7. The cyclic process which consists in compressing a gas containing various liquefiable vapors, extracting part of the lique fiable product out of said compressed gas by subjecting the latter in heat exchange relation to the cooling action of a fluid medium containing such absorbed vapors as are not liquefied by compressing and: cooling alone, withdrawing the thus extracted liquefied products from the compressed gas thus cooled, expanding the'remaining gas in a cylinder and thereby greatly lowering its temperature, passing said cooled expanded gas through a finely divided fluid medium capable of absorbing uncondensed vapors remaining from said expanded gas, employing said fluid medium with its absorbed vapors cooled by the last named step as the means for effecting the extraction first mentioned, separatin from said medium the absorbed vapors re eased by the heat acquired from the hot compressed gases, liquefying said vapors, cooling said heated and devaporized medium by means of the cold devaporized expanded gas, combining the liquefied products and separating the same into the specific liquid end products desired by rectifying with heat supplied by the said circulating liquid medium and cooling the rectified product by means of said circulating liquid after the same has come from contact with the expanded cold gases, and circulating the liquid medium to absorb uncondensed vapors from the expanded cold gas and for the subscqucntopcrations hereinabove described.

. 8. Apparatus adapted for the recovery of liquefiable products from gases containing various liquefiable vapors consisting of a compressor for the gases, condensers '[or the compressed ases, means connected with said condensers $01 circulating a cold medium therethrough, separators connected with said condensers for removing the liquefied products, an expansion cylinder and a connection between it and the condensers, means for transmitting the cold temperature produced at the expansion cylinderto the circulating medium employed in the condensers, a rectificatlon column, means for conveying the separated liquid to said column, means for heating said column at one portion thereof and means for cooling the vapors at another portion thereof, and means for removing in liquid form the rectified product from said column and means for maintaining the desired grade of rectified product. 4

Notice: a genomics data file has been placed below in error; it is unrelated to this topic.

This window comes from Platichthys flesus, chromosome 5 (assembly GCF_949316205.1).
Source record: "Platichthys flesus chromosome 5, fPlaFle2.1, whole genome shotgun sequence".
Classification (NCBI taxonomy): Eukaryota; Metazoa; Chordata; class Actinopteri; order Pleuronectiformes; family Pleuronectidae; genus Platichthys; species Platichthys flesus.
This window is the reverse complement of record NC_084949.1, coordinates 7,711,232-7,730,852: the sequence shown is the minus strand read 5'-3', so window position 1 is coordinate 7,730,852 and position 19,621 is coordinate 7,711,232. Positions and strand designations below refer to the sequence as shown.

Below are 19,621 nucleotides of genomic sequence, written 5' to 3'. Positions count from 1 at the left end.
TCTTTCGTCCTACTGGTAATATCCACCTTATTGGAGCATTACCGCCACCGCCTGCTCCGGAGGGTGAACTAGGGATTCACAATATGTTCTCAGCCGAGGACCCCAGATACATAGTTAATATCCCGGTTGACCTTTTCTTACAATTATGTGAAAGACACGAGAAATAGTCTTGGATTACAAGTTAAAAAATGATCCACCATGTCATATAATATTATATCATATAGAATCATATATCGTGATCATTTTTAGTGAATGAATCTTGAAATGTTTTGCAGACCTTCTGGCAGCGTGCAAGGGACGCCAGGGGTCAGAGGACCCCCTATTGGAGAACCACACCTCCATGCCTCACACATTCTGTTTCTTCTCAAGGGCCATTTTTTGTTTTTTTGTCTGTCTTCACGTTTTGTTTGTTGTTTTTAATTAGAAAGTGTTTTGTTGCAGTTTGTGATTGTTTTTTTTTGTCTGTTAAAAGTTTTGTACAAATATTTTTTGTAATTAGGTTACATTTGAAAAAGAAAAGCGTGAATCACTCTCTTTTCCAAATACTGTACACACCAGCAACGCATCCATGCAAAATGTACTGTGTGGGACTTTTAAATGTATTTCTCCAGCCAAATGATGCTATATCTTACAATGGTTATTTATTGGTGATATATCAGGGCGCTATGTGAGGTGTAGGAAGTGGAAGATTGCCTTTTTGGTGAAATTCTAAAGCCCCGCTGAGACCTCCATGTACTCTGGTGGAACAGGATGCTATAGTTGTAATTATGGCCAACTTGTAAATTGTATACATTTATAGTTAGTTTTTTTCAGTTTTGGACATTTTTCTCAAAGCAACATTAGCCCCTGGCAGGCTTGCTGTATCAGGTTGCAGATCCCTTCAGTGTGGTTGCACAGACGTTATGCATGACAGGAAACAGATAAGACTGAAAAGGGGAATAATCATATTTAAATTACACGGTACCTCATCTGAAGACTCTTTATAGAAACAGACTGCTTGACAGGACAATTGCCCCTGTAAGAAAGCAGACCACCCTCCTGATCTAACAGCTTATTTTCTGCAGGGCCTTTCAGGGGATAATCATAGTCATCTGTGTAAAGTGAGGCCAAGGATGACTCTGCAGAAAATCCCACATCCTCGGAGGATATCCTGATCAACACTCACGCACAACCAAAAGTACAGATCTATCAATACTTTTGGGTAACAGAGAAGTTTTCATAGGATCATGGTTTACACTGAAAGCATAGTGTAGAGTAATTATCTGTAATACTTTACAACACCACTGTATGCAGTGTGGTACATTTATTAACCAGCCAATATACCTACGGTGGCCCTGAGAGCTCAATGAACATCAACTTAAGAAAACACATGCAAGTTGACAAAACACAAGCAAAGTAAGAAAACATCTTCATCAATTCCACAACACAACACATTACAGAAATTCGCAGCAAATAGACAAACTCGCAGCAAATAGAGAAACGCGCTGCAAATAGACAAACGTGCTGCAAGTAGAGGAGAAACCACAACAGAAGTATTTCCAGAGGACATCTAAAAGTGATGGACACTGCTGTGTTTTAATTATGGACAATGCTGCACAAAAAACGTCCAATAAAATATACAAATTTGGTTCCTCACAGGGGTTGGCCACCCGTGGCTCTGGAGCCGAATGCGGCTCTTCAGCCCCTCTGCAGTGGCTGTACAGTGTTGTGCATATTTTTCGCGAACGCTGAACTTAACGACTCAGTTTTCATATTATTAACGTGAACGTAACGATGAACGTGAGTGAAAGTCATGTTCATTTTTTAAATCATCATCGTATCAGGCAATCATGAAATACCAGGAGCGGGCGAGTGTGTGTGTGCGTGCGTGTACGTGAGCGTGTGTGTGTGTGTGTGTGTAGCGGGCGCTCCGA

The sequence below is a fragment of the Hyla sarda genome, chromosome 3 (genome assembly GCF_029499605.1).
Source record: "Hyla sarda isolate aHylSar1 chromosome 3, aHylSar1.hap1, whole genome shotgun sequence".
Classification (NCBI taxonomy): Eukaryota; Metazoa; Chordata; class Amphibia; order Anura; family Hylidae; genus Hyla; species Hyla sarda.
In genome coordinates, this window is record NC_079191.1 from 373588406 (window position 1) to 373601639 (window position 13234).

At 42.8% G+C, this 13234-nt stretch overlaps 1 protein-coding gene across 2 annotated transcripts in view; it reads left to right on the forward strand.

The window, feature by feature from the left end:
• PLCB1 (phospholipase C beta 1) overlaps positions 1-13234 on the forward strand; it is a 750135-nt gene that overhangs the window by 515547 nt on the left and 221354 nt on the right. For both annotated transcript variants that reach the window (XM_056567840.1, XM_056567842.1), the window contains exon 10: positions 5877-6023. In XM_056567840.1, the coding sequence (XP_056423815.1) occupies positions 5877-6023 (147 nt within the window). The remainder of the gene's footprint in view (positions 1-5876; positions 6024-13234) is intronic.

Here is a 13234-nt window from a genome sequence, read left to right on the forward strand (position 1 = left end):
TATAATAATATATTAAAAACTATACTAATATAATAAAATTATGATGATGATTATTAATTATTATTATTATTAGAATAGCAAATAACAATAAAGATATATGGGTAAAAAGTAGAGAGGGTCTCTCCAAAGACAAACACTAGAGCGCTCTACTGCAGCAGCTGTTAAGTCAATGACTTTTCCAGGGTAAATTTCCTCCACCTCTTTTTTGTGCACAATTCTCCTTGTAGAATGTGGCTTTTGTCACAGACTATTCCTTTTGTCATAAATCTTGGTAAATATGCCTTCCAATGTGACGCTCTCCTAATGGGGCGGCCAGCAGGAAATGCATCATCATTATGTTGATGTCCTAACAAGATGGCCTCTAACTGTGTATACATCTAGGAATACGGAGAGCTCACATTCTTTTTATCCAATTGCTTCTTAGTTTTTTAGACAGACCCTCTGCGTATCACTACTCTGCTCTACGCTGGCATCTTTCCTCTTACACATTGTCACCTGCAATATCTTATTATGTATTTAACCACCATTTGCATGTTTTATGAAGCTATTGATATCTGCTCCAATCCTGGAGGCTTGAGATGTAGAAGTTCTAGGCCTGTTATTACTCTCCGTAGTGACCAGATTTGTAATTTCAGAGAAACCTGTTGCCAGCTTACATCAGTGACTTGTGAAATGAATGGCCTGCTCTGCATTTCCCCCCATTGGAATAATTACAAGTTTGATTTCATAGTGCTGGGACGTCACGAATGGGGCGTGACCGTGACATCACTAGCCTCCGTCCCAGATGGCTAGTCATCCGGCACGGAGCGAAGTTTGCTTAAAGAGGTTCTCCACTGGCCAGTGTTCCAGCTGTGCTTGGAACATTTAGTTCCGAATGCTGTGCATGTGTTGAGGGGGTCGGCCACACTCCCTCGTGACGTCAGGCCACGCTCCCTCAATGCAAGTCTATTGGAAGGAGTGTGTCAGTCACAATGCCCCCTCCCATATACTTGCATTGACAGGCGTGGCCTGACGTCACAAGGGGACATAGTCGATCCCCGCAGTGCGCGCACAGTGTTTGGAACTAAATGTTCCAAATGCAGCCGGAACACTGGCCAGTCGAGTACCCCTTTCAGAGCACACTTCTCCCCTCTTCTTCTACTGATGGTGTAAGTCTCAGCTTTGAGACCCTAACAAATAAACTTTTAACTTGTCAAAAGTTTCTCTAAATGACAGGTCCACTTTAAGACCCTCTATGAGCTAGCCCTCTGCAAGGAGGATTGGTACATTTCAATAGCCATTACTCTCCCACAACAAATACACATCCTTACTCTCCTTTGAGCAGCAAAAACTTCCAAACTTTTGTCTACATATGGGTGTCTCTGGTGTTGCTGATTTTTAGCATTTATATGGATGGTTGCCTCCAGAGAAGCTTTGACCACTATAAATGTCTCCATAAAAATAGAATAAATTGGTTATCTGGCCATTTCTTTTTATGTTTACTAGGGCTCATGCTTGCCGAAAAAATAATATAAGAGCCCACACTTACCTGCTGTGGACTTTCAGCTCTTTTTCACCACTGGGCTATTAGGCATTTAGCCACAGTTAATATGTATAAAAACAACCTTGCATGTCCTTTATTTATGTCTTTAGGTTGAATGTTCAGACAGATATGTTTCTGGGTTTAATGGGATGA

9. Apparatus adapted for the recovery of liquefiable products from gases containing various liquefiable vapors consisting of a compressor for the gases, condensers for the compressed gases, means connected with said condensers for circulating a cold medium therethrough, separators connected with said condensers for removing the liquefied products, an expansion cylinder and a connection between it and the condensers, means for transmitting the cold temperature produced at the expansion cylinder to the circulating medium employed in the condensers, a passage for the cooling medium communicating with the cold expanded gases and a passage for the said medium communicating between the last of the condensers through which it passes. and the cold expanded gases aforesaid at the point in the passage of the latter after the same have come from the first mentioned meeting with the said medium, a rectification column, means for conveying the separated liquid to said column, means for heating said column at one portion thereof and means for cooling the vapors at another portion thereof, and means for removing in liquid form the rectified product from said column and means =i-or maintaining the desired grade of rectified product.

1.0. An apparatus adapted for the recovery of' liquefiable products from gases containing various liquefiable vapors, said apparatus comprising in combination a compressor for the gases, a pipe for conducting the compressed gases from the compressor, a shell with whiclfsaid pipe communicates, horizontally arranged tubes in said shell to afford a passage for said gases, a partition also in the shell between said tubes to cause the gases'to flow in one direction through a part of said tubes and in the opposite di rection through the remaining part of said tubes, a numerously and minutely apertured member arranged in the path of said gases within that part of the shell where the direction of the gases changes, a chamber within said shell surrounding said tubes for circulating a cooling fluid, an outlet from said shell for the compressed gases and liquid contained therein, a separator and a connection between said outlet and said separator, an outlet upon said separator for withdrawing the uncondensed gases and a second outlet for withdrawing the condensed liquid, :1 rectifying column anda connection between the liquid outlet of the separator and said rectifying column.